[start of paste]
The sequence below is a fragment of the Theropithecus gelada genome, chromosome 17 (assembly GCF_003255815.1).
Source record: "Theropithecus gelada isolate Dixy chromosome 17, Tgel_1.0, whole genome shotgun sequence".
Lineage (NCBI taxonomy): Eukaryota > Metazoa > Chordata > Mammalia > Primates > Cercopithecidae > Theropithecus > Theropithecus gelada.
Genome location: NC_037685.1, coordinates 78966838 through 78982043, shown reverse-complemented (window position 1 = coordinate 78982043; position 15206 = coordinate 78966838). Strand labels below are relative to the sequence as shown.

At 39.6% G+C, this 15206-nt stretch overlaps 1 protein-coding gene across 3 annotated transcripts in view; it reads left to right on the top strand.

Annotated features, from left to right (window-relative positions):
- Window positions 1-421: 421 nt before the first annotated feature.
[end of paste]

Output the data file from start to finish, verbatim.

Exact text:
The sequence below is a fragment of the Theropithecus gelada genome, chromosome 17 (assembly GCF_003255815.1).
Source record: "Theropithecus gelada isolate Dixy chromosome 17, Tgel_1.0, whole genome shotgun sequence".
Lineage (NCBI taxonomy): Eukaryota > Metazoa > Chordata > Mammalia > Primates > Cercopithecidae > Theropithecus > Theropithecus gelada.
Genome location: NC_037685.1, coordinates 78966838 through 78982043, shown reverse-complemented (window position 1 = coordinate 78982043; position 15206 = coordinate 78966838). Strand labels below are relative to the sequence as shown.

At 39.6% G+C, this 15206-nt stretch overlaps 1 protein-coding gene across 3 annotated transcripts in view; it reads left to right on the top strand.

Annotated features, from left to right (window-relative positions):
- Window positions 1-421: 421 nt before the first annotated feature.